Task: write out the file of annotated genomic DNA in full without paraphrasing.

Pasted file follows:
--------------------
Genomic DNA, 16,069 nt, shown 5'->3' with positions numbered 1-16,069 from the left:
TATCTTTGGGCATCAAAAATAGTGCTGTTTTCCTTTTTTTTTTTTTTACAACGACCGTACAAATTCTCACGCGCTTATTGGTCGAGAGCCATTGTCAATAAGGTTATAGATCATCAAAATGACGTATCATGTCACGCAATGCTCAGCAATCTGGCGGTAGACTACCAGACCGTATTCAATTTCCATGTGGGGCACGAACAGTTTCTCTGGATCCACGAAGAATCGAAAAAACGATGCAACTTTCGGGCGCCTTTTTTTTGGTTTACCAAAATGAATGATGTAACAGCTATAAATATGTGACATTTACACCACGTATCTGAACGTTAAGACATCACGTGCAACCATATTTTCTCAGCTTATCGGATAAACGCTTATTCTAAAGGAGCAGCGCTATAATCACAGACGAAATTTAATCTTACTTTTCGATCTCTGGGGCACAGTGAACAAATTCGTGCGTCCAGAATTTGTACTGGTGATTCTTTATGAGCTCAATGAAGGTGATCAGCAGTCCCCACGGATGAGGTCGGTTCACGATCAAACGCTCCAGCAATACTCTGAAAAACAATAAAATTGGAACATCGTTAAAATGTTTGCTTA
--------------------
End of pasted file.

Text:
Genomic DNA, 16,069 nt, shown 5'->3' with positions numbered 1-16,069 from the left:
TATCTTTGGGCATCAAAAATAGTGCTGTTTTCCTTTTTTTTTTTTTTACAACGACCGTACAAATTCTCACGCGCTTATTGGTCGAGAGCCATTGTCAATAAGGTTATAGATCATCAAAATGACGTATCATGTCACGCAATGCTCAGCAATCTGGCGGTAGACTACCAGACCGTATTCAATTTCCATGTGGGGCACGAACAGTTTCTCTGGATCCACGAAGAATCGAAAAAACGATGCAACTTTCGGGCGCCTTTTTTTTGGTTTACCAAAATGAATGATGTAACAGCTATAAATATGTGACATTTACACCACGTATCTGAACGTTAAGACATCACGTGCAACCATATTTTCTCAGCTTATCGGATAAACGCTTATTCTAAAGGAGCAGCGCTATAATCACAGACGAAATTTAATCTTACTTTTCGATCTCTGGGGCACAGTGAACAAATTCGTGCGTCCAGAATTTGTACTGGTGATTCTTTATGAGCTCAATGAAGGTGATCAGCAGTCCCCACGGATGAGGTCGGTTCACGATCAAACGCTCCAGCAATACTCTGAAAAACAATAAAATTGGAACATCGTTAAAATGTTTGCTTA